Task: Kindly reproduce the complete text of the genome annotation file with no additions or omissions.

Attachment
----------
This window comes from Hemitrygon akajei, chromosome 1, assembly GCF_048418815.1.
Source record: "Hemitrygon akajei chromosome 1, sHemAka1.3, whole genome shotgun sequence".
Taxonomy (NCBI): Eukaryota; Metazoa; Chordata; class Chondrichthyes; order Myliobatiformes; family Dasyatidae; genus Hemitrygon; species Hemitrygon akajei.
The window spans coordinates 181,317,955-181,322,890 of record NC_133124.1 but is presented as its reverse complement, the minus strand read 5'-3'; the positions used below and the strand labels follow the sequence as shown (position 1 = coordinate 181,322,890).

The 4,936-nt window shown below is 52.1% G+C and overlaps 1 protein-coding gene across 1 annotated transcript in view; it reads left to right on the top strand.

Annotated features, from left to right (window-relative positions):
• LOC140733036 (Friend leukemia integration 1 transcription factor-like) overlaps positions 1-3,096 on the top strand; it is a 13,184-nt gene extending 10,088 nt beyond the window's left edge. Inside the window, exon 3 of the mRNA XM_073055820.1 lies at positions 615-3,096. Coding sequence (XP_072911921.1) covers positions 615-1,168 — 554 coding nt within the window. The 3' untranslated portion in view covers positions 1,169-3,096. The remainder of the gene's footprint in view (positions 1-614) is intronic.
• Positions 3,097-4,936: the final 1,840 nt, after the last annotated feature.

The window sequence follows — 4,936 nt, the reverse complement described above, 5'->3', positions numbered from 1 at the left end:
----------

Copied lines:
This window comes from Hemitrygon akajei, chromosome 1, assembly GCF_048418815.1.
Source record: "Hemitrygon akajei chromosome 1, sHemAka1.3, whole genome shotgun sequence".
Taxonomy (NCBI): Eukaryota; Metazoa; Chordata; class Chondrichthyes; order Myliobatiformes; family Dasyatidae; genus Hemitrygon; species Hemitrygon akajei.
The window spans coordinates 181,317,955-181,322,890 of record NC_133124.1 but is presented as its reverse complement, the minus strand read 5'-3'; the positions used below and the strand labels follow the sequence as shown (position 1 = coordinate 181,322,890).

The 4,936-nt window shown below is 52.1% G+C and overlaps 1 protein-coding gene across 1 annotated transcript in view; it reads left to right on the top strand.

Annotated features, from left to right (window-relative positions):
• LOC140733036 (Friend leukemia integration 1 transcription factor-like) overlaps positions 1-3,096 on the top strand; it is a 13,184-nt gene extending 10,088 nt beyond the window's left edge. Inside the window, exon 3 of the mRNA XM_073055820.1 lies at positions 615-3,096. Coding sequence (XP_072911921.1) covers positions 615-1,168 — 554 coding nt within the window. The 3' untranslated portion in view covers positions 1,169-3,096. The remainder of the gene's footprint in view (positions 1-614) is intronic.
• Positions 3,097-4,936: the final 1,840 nt, after the last annotated feature.

The window sequence follows — 4,936 nt, the reverse complement described above, 5'->3', positions numbered from 1 at the left end: